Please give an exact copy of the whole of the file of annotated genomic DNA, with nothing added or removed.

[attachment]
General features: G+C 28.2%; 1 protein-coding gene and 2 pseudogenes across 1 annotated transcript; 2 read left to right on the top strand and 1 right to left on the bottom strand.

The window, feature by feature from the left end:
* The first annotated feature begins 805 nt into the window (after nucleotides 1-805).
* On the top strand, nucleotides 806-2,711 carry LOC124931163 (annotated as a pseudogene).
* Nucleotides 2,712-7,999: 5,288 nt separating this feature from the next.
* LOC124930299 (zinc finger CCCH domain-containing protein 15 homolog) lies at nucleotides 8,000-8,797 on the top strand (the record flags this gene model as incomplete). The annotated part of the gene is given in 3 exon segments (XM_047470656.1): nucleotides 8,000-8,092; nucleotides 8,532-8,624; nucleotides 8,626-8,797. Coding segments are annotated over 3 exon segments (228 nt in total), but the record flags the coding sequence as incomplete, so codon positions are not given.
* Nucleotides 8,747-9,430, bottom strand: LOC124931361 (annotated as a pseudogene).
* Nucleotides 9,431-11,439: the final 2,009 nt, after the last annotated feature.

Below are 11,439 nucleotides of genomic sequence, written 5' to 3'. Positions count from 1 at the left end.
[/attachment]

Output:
General features: G+C 28.2%; 1 protein-coding gene and 2 pseudogenes across 1 annotated transcript; 2 read left to right on the top strand and 1 right to left on the bottom strand.

The window, feature by feature from the left end:
* The first annotated feature begins 805 nt into the window (after nucleotides 1-805).
* On the top strand, nucleotides 806-2,711 carry LOC124931163 (annotated as a pseudogene).
* Nucleotides 2,712-7,999: 5,288 nt separating this feature from the next.
* LOC124930299 (zinc finger CCCH domain-containing protein 15 homolog) lies at nucleotides 8,000-8,797 on the top strand (the record flags this gene model as incomplete). The annotated part of the gene is given in 3 exon segments (XM_047470656.1): nucleotides 8,000-8,092; nucleotides 8,532-8,624; nucleotides 8,626-8,797. Coding segments are annotated over 3 exon segments (228 nt in total), but the record flags the coding sequence as incomplete, so codon positions are not given.
* Nucleotides 8,747-9,430, bottom strand: LOC124931361 (annotated as a pseudogene).
* Nucleotides 9,431-11,439: the final 2,009 nt, after the last annotated feature.

Below are 11,439 nucleotides of genomic sequence, written 5' to 3'. Positions count from 1 at the left end.